News and Facts about Cuba

The Power and Paladares*, an Ambiguous Relationship

The Power and Paladares*, an Ambiguous Relationship / 14ymedio, Miriam

14ymedio, Miriam Celaya, Havana, 16 November 2016 — Rarely does the
official press offer journalistic work of any interest, so a report that
was published a few days ago is greatly appreciated. The work was
published following controls recently directed by the Government to a
total of 32 private restaurants in Havana (“Private Restaurants in the
Capital Control and Success, in that Order?” by Yudy Castro Morales), a
piece that reflects, in an unusually objective manner, some of the
limitations that hinder the performance of private restaurants in Havana.

Weeks earlier, the State press monopoly had made mention of certain
irregularities that had been detected in the sector, such as violations
in urban planning regulations, illegalities in procedures for the sale
of homes, “the importation of goods for commercial purposes,” tax
evasion and violation of established limits related to activities for
which licenses were issued.

The unprejudiced use of terms as demonized as “private restaurants,”
“business” and “prosperity,, among others, is surprising

Indirectly, it also suggested that some of these establishments had
become “scenarios for the dispensing of drugs, pimping and
prostitution,” as well as for money laundering, which collaterally
constitutes tacit acknowledgement of the proliferation of unspeakable
evils within the impeccable socialist culture.

All of this, in addition to the closure of numerous restaurants and
cafés and the suspension of the issuing of new licenses for this type of
self-employment business created a climate of uncertainty about the fate
of the private industry, popularly known as paladares*.

This uncertainty is now beginning to dissipate, at least partially, when
the most official newspaper of Cuba not only deals with the results of
the mentioned inspection in the capital, but disseminates critical
testimony and demands from several owners of some of Havana’s privately
owned restaurants.

The absence of revolutionary slogans and of political-ideological
allusions of the kind that usually overload articles in the official
press is another unusual feature of the article, and equally surprising
is the unprejudiced use of terms as demonized as “private restaurants,”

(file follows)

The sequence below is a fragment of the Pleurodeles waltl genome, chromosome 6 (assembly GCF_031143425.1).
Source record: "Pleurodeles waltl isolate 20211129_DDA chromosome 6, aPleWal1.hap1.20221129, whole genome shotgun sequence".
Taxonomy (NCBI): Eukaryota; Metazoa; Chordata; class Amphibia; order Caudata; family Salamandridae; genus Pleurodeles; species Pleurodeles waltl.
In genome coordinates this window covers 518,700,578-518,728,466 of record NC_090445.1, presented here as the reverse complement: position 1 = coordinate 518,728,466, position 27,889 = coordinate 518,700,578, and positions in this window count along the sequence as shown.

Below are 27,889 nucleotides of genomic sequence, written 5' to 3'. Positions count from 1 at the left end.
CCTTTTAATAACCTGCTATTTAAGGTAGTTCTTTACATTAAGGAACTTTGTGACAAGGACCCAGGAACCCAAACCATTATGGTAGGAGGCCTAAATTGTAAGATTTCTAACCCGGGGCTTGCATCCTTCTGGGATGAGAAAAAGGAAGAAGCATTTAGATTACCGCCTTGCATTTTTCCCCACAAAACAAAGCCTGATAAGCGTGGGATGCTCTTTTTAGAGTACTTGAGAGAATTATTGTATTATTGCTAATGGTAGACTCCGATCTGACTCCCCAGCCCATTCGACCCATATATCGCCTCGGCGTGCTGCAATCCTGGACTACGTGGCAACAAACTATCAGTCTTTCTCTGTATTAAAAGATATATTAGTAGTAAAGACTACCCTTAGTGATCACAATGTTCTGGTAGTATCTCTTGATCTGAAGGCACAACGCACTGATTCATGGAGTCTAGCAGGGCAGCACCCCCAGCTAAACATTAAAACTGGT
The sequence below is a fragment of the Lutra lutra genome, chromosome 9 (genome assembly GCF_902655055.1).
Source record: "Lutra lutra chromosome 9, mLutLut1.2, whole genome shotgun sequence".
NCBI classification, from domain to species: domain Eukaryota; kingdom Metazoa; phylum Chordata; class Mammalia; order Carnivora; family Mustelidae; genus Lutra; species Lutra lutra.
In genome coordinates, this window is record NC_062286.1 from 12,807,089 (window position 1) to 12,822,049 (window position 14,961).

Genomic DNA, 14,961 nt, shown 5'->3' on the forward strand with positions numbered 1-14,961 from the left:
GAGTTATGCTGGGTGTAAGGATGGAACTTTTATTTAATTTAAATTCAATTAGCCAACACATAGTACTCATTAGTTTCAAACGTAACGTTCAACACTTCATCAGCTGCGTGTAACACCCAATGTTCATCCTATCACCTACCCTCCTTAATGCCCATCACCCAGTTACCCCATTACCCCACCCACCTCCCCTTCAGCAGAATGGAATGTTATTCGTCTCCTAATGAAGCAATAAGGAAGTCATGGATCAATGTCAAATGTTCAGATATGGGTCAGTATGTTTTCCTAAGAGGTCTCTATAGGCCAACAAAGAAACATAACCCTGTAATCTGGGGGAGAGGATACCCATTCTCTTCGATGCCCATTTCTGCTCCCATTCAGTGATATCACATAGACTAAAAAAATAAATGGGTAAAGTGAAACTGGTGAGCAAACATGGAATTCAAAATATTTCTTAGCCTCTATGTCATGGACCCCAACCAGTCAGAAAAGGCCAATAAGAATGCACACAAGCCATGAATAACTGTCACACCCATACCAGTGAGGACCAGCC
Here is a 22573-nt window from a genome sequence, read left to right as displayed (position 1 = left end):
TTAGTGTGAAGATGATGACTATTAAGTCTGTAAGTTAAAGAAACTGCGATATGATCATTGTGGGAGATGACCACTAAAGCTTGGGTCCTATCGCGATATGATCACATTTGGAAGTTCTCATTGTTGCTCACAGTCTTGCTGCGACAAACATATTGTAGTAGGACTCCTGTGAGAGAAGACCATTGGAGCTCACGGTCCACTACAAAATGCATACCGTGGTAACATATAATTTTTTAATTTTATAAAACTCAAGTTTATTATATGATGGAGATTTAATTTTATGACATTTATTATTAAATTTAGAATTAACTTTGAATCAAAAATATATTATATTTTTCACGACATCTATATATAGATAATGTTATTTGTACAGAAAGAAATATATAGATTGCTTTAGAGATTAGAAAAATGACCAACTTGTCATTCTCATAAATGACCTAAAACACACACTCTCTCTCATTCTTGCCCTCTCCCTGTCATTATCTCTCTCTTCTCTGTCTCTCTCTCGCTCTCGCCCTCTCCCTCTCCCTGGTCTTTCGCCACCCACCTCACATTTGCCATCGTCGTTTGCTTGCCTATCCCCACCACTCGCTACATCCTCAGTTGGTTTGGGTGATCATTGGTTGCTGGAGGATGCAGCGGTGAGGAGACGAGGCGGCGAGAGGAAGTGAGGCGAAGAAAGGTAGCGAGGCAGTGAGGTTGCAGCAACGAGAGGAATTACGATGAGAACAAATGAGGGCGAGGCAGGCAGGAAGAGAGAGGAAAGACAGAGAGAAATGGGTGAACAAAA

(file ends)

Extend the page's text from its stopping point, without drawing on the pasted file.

“business” and “prosperity,” among others.

In fact, problems detected by the State audit during inspections do not,
in themselves, constitute a novelty: closing schedule violations, direct
hiring of performers that liven up some private locations –without going
through a State Agency where they are required to be registered –
problems with employees’ contracts, noise pollution,
merchandise, smuggling and the crime of receiving stolen goods are real
and well-known transgressions, in both the private and the State sector.

For that reason, some insightful rumors considered that the official
strategy consisted in selecting certain renowned restaurants and
offering them legal advantages in exchange for adhering to certain norms
and commitments with sectors of the State entrepreneurship. The
State-Godfather protects those who are loyal to it, in its best Mafioso

Should this rumor be true, it would not be anything new. It is popularly
spoken of – though obviously unverifiable – that the owners of some of
the most successful paladares have some kind of link with the power
authorities and have enjoyed official tolerance in exchange for
political compliance, whether fake or not.

The ideological commitment/control mechanism is (also) a longstanding
practice in the gastronomic sector. During the decades of the 70’s and
80’s, restaurant, bar and cafeteria management – all of them State-owned
– were very coveted jobs, since they were consistent and secure sources
of illicit proceeds from the smuggling of products diverted from the
official network and resold at premium prices in the black market.

Whoever has not lived in a society accentuated by shortages and
subjected to a ration card to acquire their sustenance may not
understand the enormous economic power that is derived from the
management of foodstuffs.

So significant were the gains in the gastronomic industry and so coveted
the management jobs at prestigious restaurants, such as El Polinesio, La
Torre, El Conejito, el Mandarín, Las Bulerías, Montecatini, among many
others – some of the famed restaurants as well as many others – that the
Upscale Restaurant Enterprise in the capital gave those jobs to
“team-players” of the Communist party and to intermediate leaders with a
proven historical track record of loyalty to the system.

This clientele-centered procedure created a sort of undercover middle
class, whose advantages over the working class were based on their